I’d be surprised if this week’s events haven’t made you think about politics in at least some capacity: there’s been plenty to mull over and plenty to debate; events to inspire and events to infuriate. And so it’s not too surprising that much of my recent reading has also involved questions of political affiliation, radicalism and compromise, and issues that steadily avoid an easy resolution.
Earlier this week, I got into a relatively heated debate over the merits of Rachel Kushner’s The Flamethrowers. I think it’s safe to say that the novel has now reached the backlash to the backlash to the backlash state — probably not helped by Frederick Seidel’s less-than-impressed review of it in the New York Review of Books. For my part, I’m among those who dug the novel considerably. Is some of it that the areas in which it’s set — the New York art scene of the 1970s, the dwindling days of an aristocratic Italian family — hit a kind of sweet spot for me. But it doesn’t hurt that there’s a lot going on thematically, from a smart take on the relationship between privilege and art to a wrenching account of the ways in which ideals can corrode into fascism and exploitation. And the novel’s protagonist, a woman called Reno whose fondness for motorcycles is reflected in her work, is a memorable one — incredibly capable in some ways and stymied in others. I’d love to see this novel taught in conjunction with Melissa Holbrooke Pierson’s The Man Who Would Stop at Nothing — both accounts of motorcycles and the liberation (and danger) that they can bring.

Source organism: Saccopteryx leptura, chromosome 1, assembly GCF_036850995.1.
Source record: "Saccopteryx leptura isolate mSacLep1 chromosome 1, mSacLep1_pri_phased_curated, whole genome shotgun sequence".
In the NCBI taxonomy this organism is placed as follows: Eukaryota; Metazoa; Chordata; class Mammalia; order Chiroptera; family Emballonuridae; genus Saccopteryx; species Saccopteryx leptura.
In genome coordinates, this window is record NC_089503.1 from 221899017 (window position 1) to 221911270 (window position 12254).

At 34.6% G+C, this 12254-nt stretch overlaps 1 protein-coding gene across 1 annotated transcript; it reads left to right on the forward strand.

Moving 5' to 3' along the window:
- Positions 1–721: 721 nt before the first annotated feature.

I’m probably deviating a bit from my usual column schedule by mentioning a chapbook in here, but Mimi Thi Nguyen and Golnar Nikpour’s Punk converges pretty nicely with some of the themes of Kushner’s novels. The dialogue between its two authors discusses their own early days in punk, their more recent work in academia, and neatly dissects the notion of punk histories — and how certain areas of punk are given far more history than others. There’s more to ponder in the thirty-odd pages here than there is in works ten times its size, and if the phrase “punk is a moving target” doesn’t become something close to iconic, I’ll eat my hat. (Admittedly, I’ll need to buy a hat first, but still.)
The work in Essays of E.B. White is generally more pastoral than political, but White’s conviction on certain causes does come up in a few pieces — whether writing about bigotry, geopolitical conflict, or the dangers of pollution, he does make several impassioned cases over the course of the work collected in this volume. Some of the issues he addresses seem dated now; others remain all too relevant. Reading it at times gave me a sense of the period in which these works were written — not just the issues discussed, but the way in which they were talked about. And White’s writing about nature and life in New York remains essential.